– Auto Refractor
– Visual Field Machine

We saw around 400 patients this trip. Our team ferociously tackled the task to give everyone special care, meeting all their needs individually.

Leaving Haiti I felt free. We completed so many tasks, including getting our NGO status in Haiti. We set up the clinic and now it’s a matter of tying up loose ends and a few pieces of equipment. This trip was a milestone; it was refreshing and I was often reminded, “with God, nothing is impossible.”

A gigantic heartfelt thanks to all who donated equipment, finances and time to make this dream a reality.

-Melinda, CEO

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Equipment Being Shipped to Haiti!

Equipment Being Shipped to Haiti!

Hello all! GREAT News! Our prayers have been answered. The nonprofits Gleaning for the World and Food for the Poor have partnered with the His Vision Project to send our container of $10,000 of optometry equipment overseas to Haiti!

Talk about a wonderful praise to the Lord!

Gleaning for the World provided transportation of the shipment to Norfolk, VA, and Food for the Poor will be handling the shipment of the container.

All of our equipment for the eye-clinic will be sent to Haiti to be ready in January 2014 for the opening of HIS Vision’s FIRST eye clinic! Our Haitian doctor, Dr. Wesley, received training from the Virginia Eye Clinic, Harman Eye Center, and Dr. Netland at the UVA ophthalmology department and is red on site to serve his first patient at HIS Vision’s Eye Clinic beginning in January 2014.

PR Interns Paige McGugin and Vanessa Park put together the equipment shipment to Haiti!

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Guest Post by Dr. Wesley, Our Doctor in Haiti

Guest Post by Dr. Wesley, Our Doctor in Haiti

I am in a country where it’s not easy for people with good health to get a good life, in a country where it is very difficult for people who have both eyes that work very well to get daily tasks completed.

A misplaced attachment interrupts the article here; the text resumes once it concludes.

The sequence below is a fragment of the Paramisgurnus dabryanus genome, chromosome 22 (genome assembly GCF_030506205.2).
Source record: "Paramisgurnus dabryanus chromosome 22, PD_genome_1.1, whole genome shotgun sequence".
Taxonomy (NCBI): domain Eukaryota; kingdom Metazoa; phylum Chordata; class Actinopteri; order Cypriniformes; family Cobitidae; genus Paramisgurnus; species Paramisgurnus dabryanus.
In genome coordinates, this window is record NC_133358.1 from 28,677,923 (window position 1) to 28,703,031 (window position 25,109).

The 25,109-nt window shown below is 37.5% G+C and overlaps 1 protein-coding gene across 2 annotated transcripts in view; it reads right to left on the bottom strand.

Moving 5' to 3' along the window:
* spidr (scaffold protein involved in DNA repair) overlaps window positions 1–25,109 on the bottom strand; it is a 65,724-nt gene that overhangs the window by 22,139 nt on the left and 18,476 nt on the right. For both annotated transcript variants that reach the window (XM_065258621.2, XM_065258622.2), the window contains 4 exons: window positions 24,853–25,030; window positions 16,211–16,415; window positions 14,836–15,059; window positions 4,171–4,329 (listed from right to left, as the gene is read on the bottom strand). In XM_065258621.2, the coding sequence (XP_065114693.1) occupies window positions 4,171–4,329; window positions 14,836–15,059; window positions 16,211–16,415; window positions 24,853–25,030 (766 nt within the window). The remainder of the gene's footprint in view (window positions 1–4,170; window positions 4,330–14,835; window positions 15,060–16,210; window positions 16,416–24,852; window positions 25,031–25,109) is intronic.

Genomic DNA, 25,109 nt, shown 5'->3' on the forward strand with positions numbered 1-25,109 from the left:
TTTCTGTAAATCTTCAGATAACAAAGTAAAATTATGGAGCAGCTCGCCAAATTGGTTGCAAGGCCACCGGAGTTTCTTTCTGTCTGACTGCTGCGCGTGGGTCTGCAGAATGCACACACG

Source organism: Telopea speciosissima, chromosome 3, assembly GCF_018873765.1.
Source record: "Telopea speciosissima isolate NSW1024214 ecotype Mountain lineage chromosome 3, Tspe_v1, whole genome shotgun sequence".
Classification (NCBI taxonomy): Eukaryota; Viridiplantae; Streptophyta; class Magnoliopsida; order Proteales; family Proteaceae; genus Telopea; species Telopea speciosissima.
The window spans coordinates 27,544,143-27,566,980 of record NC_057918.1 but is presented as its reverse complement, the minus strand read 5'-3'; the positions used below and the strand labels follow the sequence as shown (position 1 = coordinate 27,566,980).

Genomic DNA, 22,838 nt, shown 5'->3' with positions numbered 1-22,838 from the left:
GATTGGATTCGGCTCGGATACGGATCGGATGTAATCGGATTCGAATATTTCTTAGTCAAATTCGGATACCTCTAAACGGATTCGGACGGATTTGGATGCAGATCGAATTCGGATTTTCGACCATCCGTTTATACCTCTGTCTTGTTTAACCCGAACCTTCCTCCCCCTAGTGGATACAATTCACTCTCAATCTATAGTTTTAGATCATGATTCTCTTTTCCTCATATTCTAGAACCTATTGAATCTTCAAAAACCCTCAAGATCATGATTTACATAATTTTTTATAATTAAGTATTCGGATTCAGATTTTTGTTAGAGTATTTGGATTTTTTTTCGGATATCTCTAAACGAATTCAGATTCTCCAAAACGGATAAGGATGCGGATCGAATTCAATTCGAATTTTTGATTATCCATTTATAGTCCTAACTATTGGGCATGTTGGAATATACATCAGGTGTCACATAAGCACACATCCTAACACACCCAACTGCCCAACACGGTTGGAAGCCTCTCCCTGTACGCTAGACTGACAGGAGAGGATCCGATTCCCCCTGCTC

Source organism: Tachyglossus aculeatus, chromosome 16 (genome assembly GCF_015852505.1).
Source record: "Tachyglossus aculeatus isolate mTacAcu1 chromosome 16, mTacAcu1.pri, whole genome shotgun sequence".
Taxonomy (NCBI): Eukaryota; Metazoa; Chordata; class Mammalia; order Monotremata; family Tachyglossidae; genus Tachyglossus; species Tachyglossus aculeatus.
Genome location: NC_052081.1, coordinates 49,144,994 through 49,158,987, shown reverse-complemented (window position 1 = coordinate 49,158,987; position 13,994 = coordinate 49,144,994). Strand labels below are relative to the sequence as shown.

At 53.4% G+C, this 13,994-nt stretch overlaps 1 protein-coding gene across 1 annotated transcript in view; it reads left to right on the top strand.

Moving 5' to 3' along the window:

It is unbelievable to imagine how difficult things are for those brothers and sisters with eye trouble who don’t have access to eye care.

In the North Region of Haiti where I have been living, there are more than 2 million people. There is only one opthamologist working in the government Hospital. People who need to see that Doctor for eye trouble have to wait for an appointment between 1 to 6 years. Some other private clinics near are very expensive so poor people can’t get treatment. Generally, they listen to radio to know when eye missionary doctors are coming to offer check ups, medicines, or glasses.

So you can imagine, how happy the people were in the north region, when Humbly I Serve/HIS Vision came with a project to start a sustain eye clinic in the Region of Cap Haitian. And also had the plans to train general Doctors in eye care.

Since HIS Vision started many mobile clinics, change has been realized in churches, orphanages, schools, and other general clinics. A lot of people have testified how great God is for that project. Many people have testified how their lives have been changed since they received some eye medicine or some glasses.

Actually in the general clinic where I work everyday, I receive more people asking when HIS Vision eye clinic will be definitely open.

Like that you can understand when people decide to help Humbly I Serve in the project, it’s something that you do for all the country with nice people. It is something that you do for the glory of the Lord, so that God will then bless you back.